ALLELUJAH: LEONARD COHEN, A SONG, A JOURNEY: We’ve seen Leonard Cohen’s life story told in documentaries before, but this one is different. We see his life entirely through one song: Hallelujah. The song itself has a complex history. It is now well known that Cohen’s record company refused to release him, letting him appear on a small independent label first. But the rest of the story is just as amazing. Folksinger Jeff Buckley picked it up and set off what eventually became an avalanche. Some 300 artists have recorded the song. John Cale’s version was used in the movie Schrek and it gave him another great boost.
Cohen spent years writing it, with dozens of verses and two versions. One addressed to God; the other to the women in Cohen’s life. The song reflects both Cohen’s spiritual quest and everyday life. The Shrek version is edited to clean up some racy content, which also allowed the song to be played at many functions, especially weddings. You will hear fragments of many versions in this film. Get ready to catch an earworm. And a deeper understanding of Leonard Cohen, as well as the strange story of a single song. (Theaters in Toronto–Varsity–Vancouver–5e Avenue—and Montreal with more soon.) 4 out of 5
PERSUASION: This is the last cinematic version (the 5e according to my calculations) of Jane Austen’s last novel but unfortunately not the best. Not that I’ve seen them all, but I’ll highlight a better one below. This one has all the rich design, grand houses, and capable English actors you’d want to bring the Regency period to life. But two problems stand out. First, modernization. Not the look, but the tone. The snippets of dialogue are anachronistic: one character calls another “a 10”. I doubt Jane Austen wrote that.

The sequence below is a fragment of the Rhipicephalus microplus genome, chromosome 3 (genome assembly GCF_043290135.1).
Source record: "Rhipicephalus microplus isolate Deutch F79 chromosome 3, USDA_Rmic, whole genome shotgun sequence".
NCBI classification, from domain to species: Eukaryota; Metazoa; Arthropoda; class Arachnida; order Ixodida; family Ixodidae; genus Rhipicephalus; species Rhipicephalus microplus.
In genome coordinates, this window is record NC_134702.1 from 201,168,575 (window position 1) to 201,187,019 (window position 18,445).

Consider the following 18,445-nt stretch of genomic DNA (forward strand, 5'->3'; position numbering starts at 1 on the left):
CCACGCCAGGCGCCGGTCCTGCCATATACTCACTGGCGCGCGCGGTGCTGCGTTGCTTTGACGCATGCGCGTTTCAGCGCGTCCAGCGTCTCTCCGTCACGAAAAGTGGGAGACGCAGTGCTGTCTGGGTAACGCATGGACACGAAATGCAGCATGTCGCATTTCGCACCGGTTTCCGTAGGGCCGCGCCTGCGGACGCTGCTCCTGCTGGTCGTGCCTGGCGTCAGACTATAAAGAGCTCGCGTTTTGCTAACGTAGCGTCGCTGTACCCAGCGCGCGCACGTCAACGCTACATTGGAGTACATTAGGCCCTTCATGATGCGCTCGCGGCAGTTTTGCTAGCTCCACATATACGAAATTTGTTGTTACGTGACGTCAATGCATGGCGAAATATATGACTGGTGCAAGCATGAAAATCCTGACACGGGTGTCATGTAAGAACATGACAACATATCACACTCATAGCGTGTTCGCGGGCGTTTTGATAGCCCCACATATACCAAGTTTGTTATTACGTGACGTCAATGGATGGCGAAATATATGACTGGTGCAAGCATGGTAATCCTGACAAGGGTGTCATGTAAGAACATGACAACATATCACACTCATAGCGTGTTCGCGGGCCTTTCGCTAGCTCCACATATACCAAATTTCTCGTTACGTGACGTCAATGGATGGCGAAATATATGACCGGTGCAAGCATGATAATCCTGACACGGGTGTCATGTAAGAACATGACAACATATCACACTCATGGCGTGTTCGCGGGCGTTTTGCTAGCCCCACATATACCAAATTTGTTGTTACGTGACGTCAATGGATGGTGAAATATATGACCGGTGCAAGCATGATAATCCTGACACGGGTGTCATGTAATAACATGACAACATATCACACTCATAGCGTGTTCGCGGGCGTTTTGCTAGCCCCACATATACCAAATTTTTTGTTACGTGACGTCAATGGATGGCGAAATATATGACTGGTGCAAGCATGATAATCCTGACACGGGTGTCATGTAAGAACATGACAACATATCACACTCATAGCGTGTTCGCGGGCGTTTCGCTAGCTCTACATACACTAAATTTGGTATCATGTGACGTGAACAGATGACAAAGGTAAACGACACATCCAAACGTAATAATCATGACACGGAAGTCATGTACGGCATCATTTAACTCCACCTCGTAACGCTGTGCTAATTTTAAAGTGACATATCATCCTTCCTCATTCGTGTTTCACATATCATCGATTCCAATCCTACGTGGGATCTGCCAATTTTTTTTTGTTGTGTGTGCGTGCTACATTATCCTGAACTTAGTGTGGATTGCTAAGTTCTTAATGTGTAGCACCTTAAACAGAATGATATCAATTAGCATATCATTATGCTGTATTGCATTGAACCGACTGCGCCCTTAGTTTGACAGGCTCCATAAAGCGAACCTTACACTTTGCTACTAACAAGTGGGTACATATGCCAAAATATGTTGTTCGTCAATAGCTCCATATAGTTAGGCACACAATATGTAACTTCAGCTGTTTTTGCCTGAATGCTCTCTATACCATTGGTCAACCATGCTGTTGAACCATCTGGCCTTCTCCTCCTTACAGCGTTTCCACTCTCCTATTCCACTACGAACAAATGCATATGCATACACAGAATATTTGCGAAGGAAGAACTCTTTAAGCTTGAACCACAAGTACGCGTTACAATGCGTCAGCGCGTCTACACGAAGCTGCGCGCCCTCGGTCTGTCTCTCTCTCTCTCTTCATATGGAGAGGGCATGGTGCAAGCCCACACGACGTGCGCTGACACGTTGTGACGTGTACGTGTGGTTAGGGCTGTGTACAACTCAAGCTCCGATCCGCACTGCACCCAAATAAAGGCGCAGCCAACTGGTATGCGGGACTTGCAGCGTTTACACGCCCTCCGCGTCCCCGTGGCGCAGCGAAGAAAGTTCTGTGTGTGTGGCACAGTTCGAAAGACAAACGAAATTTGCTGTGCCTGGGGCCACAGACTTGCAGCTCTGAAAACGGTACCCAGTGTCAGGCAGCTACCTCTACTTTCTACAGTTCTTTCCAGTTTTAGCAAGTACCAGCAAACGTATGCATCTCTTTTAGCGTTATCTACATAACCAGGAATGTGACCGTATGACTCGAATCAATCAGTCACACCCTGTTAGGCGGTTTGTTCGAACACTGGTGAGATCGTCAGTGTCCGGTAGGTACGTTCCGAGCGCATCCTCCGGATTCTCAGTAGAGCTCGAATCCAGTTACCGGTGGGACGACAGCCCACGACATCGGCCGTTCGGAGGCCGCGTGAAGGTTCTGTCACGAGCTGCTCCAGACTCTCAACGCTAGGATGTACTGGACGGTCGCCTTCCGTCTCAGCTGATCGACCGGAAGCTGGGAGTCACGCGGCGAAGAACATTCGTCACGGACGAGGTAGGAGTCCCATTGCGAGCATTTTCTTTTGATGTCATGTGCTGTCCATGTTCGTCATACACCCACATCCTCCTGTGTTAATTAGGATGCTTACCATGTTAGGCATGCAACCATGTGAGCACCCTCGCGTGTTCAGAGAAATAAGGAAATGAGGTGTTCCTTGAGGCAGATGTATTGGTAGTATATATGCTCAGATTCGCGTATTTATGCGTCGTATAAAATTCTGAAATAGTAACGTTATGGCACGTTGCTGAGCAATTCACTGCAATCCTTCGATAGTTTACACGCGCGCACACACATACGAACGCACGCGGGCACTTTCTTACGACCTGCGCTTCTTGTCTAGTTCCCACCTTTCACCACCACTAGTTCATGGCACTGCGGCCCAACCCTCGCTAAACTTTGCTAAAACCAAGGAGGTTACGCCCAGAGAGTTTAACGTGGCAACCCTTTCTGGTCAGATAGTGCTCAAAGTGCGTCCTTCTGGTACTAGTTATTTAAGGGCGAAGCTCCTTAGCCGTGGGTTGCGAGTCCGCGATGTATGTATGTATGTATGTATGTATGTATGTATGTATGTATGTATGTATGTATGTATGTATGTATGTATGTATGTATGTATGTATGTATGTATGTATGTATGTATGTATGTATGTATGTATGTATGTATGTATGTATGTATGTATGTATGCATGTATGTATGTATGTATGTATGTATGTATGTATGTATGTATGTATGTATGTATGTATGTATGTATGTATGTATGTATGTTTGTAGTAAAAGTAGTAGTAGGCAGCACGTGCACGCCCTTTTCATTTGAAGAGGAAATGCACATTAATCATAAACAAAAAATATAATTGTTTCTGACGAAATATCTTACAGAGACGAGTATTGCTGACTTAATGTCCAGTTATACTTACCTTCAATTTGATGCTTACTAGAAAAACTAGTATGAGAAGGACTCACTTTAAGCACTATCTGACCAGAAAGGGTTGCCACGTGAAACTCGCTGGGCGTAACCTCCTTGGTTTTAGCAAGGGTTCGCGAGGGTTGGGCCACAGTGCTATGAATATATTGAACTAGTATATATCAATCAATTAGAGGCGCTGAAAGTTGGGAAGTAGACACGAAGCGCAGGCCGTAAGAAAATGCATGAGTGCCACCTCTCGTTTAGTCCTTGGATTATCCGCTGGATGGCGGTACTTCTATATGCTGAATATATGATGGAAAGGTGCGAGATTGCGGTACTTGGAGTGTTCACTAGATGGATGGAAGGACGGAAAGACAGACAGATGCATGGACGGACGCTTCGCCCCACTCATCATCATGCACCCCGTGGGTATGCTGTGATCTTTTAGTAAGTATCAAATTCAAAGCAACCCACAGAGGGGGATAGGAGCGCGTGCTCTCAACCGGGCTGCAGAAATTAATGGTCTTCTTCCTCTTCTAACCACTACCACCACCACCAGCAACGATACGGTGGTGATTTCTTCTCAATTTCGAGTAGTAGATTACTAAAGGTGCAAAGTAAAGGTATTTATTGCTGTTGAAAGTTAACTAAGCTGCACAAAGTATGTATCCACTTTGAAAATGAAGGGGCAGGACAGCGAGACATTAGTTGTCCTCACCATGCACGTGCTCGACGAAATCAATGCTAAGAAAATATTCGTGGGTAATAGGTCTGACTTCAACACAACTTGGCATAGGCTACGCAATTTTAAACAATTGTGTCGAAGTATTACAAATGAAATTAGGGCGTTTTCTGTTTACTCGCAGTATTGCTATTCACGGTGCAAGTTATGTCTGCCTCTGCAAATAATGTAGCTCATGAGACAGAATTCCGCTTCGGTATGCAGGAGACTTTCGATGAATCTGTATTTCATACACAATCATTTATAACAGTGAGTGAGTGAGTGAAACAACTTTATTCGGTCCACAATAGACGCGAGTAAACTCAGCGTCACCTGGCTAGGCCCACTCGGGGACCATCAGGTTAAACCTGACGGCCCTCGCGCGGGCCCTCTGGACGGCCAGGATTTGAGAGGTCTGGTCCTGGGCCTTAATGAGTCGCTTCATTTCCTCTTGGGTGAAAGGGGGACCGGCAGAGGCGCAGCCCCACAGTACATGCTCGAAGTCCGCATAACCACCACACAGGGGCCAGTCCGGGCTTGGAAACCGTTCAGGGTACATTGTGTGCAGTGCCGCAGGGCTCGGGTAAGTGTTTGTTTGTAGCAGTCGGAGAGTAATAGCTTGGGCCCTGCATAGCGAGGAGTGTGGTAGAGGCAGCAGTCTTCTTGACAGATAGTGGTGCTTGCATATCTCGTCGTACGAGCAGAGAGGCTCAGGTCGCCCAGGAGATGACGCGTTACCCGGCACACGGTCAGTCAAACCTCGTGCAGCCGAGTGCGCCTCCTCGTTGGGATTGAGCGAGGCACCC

Ann Elliott, played by Dakota Johnson, is a modern woman — for her time — but she stands out as if she stepped in from our time. She speaks directly to us several times, even winking occasionally. It might be common in the theater, where director Carrie Cracknell is from, but feels wrong here. Ann doesn’t really feel English either and worse, there’s no chemistry between her and Captain Frederick Wentworth (played by Cosmo Jarvis). He’s the guy she was persuaded to reject seven years earlier because his status was too low for her snobby family. He’s come back into his life now, richer and more esteemed but is there a game to be played? The film misses a huge concern of Austen: the low status at that time of women who are still unmarried. It’s barely mentioned and we’re essentially left with a romantic comedy in costume. Check out the 1995 version with Amanda Root and Ciarán Hinds. It tops this one (Netflix) 2 ½ out of 5
MRS HARRIS GOES TO PARIS: I think it could be a very pleasant fantasy for many women. Imagine a housekeeper in London (Lesley Manville) traveling to Paris to buy herself a Dior dress, just to feel good. Yeah, like. But then, due to a unique circumstance, going straight into a private and very exclusive exhibition of the latest dresses, meeting Dior himself, attracting the attention of a friendly Marquis and annoying a snobby Dior employee (Isabelle Huppert) . It would be a trip, vacation or not.